Newman was breakout player in 2019 and the likes of Oklahoma and Oregon wanted to plug Newman into their program badly.

Kirby Smart pulled out a huge recruiting win in landing Jamie Newman. UGA may have the best defense in the country in 2020, and now they have a true dual threat QB to run the offense. And let’s face, it’s an offense that needs major tweaks.

If Jamie Newman does what I think he can do this fall he could be a legend in the Classic City.

He has a better skill set than any other QB in the SEC East and would start for any of those teams.

King Bees

By: Kenneth Harrison news services

When we think of the best ACC basketball programs North Carolina and Duke come to mind. The conference has some other very good programs and once upon a time Georgia Tech was in that category. Let’s look at the best players in program history.

Mark Price (1982-86): He was a two-time All-American and four-time All ACC player.

Price lead the Yellow Jackets to an ACC Championship his junior year by beating North Carolina in the ACC Tournament championship game. He was the ACC Player of the Year in the 1984-85 season.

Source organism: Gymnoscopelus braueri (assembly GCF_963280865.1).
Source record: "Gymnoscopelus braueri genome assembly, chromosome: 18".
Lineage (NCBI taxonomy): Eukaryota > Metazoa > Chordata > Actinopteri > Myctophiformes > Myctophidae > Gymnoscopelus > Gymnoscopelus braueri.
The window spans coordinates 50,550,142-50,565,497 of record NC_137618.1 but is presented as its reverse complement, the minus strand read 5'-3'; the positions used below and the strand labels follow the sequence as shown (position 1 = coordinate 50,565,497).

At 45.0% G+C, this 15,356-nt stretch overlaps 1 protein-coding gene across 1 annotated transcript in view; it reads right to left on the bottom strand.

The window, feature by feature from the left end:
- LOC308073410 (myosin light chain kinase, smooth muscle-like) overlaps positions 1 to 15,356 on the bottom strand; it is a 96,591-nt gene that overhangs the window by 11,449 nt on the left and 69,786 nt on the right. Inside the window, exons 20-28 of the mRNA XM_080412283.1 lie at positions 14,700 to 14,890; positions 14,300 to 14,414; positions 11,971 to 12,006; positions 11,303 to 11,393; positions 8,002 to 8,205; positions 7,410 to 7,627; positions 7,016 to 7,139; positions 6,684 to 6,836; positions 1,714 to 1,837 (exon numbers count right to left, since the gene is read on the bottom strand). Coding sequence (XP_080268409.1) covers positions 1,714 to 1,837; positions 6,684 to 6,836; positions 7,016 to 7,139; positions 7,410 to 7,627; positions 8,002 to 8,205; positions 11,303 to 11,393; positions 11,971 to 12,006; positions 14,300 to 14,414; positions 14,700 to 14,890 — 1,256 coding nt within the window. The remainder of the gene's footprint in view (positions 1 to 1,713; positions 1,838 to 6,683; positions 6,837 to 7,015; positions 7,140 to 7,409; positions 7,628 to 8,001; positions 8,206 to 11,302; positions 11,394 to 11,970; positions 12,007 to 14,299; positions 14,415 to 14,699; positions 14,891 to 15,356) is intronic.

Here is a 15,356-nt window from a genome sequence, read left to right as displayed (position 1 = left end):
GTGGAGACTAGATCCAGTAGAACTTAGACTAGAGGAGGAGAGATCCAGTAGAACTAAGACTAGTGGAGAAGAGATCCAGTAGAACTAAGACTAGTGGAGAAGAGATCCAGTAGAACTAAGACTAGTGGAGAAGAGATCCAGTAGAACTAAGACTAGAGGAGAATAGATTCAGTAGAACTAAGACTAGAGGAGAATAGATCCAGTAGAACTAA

He was inducted into the school’s Hall of Fame in 1991 and his jersey was retired. He holds several records and he’s the All-time leader in steals (240), consecutive games started (126), minutes played (4,604) and 3-point field goal percentage (.440). He was the first pick in the second round of the 1986 draft (25th overall) by the Dallas Mavericks.

Kenny Anderson (1989-91): He won ACC Rookie of the Year in 1990. Anderson was All ACC and All-American both years at Tech.

He averaged 23 points per game and 7 assists per game. He was a key member of the 1990 team that got to the Final Four. That team also won the ACC title. He was the second pick in the 1991 NBA draft by the New Jersey Nets.

Stephon Marbury (1995-96): You may have noticed a theme here since we have another point guard on the list.

Marbury was a 1995 McDonald’s All-American along with Kevin Garnett, Antawn Jamison, Paul Pierce and Shareef Abdur-Rahim.

He averaged 18.9 ppg and 4.5 apg and was named a Third Team All-American. Tech was 13-3 in conference play which made them the regular season ACC champs.

They advanced to the ACC Tournament championship game but lost by one point to Wake Forest, led by Tim Duncan.

The Yellow Jackets got to the Sweet Sixteen in the NCAA Tournament. He was selected fourth overall by Milwaukee in the legendary 1996 draft.

Chris Bosh (2002-03): Bosh was the ACC Rookie of the Year in 2003.

He averaged 15.6 points, 9 rebounds and 2.2 blocks in 31 games. Georgia Tech had a disappointing season and finished 16-15. They got to the third round of the NIT. He was the No. 4 pick by Toronto in 2003, which is another legendary draft class.

Dennis Scott (1987-90): He led the Yellow Jackets to the NCAA Tournament each year he played.